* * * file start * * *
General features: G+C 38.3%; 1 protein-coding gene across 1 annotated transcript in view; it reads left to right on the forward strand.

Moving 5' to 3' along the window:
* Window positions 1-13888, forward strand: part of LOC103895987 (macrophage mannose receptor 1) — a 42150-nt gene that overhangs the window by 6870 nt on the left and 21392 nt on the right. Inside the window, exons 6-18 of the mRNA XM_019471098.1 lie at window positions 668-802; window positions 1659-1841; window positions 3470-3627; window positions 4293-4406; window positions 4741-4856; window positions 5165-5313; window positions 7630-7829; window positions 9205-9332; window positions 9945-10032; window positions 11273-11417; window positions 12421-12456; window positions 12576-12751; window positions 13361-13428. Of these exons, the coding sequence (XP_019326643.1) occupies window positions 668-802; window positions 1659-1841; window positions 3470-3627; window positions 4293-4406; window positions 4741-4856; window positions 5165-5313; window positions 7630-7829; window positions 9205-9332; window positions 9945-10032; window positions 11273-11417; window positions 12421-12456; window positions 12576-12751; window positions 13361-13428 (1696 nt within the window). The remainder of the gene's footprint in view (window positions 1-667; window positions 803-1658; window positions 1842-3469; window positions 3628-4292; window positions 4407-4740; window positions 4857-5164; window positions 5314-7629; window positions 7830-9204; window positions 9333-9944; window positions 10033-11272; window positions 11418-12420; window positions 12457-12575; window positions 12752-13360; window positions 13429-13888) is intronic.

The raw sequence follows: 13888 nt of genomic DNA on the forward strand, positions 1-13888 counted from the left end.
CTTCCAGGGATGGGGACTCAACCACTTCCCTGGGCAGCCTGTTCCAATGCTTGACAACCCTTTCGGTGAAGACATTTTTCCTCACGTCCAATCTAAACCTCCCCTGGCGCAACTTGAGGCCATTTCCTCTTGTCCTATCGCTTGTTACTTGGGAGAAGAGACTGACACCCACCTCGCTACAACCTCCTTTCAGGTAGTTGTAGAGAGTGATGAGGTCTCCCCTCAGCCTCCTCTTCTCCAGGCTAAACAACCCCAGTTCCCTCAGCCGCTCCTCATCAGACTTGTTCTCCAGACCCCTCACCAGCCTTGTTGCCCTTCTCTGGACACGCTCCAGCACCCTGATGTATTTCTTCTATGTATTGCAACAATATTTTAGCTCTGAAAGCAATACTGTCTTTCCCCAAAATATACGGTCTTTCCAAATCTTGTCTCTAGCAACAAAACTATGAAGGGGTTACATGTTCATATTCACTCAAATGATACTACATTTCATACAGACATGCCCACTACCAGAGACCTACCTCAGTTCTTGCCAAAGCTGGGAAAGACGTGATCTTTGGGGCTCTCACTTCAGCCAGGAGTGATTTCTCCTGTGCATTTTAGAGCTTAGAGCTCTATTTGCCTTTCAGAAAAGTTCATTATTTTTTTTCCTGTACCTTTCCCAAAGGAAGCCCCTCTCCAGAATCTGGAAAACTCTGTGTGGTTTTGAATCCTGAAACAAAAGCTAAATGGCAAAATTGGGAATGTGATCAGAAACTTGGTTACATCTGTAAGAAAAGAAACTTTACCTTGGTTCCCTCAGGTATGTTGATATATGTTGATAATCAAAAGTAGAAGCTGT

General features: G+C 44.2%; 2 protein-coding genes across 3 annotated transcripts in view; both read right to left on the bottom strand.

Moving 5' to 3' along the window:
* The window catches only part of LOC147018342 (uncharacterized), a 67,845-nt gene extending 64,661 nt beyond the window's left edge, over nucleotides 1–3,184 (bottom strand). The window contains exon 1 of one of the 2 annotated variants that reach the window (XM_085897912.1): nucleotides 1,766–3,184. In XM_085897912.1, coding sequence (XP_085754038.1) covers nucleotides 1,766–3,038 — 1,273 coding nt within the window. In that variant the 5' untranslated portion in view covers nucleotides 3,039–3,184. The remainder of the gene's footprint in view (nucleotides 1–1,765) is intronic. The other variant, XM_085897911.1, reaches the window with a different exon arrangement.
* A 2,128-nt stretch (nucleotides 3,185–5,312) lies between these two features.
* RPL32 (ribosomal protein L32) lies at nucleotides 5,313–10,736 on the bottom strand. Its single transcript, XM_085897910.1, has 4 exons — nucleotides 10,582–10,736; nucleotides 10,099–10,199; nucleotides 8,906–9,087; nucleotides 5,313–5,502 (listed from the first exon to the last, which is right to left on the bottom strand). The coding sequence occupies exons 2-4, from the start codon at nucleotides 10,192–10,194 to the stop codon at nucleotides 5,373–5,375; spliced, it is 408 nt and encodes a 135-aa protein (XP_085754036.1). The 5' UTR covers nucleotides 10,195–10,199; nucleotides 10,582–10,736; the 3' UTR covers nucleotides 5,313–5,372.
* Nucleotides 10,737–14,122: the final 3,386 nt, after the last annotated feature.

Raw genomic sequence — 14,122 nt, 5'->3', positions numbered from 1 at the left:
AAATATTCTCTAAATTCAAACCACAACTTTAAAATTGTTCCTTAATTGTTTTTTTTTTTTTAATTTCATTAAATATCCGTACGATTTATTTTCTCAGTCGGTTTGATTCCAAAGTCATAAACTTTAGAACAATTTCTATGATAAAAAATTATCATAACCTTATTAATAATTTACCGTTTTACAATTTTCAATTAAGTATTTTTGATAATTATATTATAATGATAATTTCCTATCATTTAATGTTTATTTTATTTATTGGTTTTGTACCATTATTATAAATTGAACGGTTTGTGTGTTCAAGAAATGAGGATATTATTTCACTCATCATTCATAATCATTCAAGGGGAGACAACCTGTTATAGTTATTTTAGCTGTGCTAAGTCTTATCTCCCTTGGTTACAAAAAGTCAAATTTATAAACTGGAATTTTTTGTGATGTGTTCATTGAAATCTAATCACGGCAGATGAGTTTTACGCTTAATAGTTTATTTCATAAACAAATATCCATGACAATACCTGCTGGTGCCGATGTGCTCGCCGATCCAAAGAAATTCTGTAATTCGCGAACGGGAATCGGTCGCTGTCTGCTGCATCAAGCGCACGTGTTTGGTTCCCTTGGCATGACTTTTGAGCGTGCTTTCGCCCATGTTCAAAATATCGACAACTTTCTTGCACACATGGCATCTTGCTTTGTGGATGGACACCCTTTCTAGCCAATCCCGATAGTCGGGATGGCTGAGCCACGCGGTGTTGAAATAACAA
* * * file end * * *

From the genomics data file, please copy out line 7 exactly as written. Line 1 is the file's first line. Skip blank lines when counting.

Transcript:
Moving 5' to 3' along the window: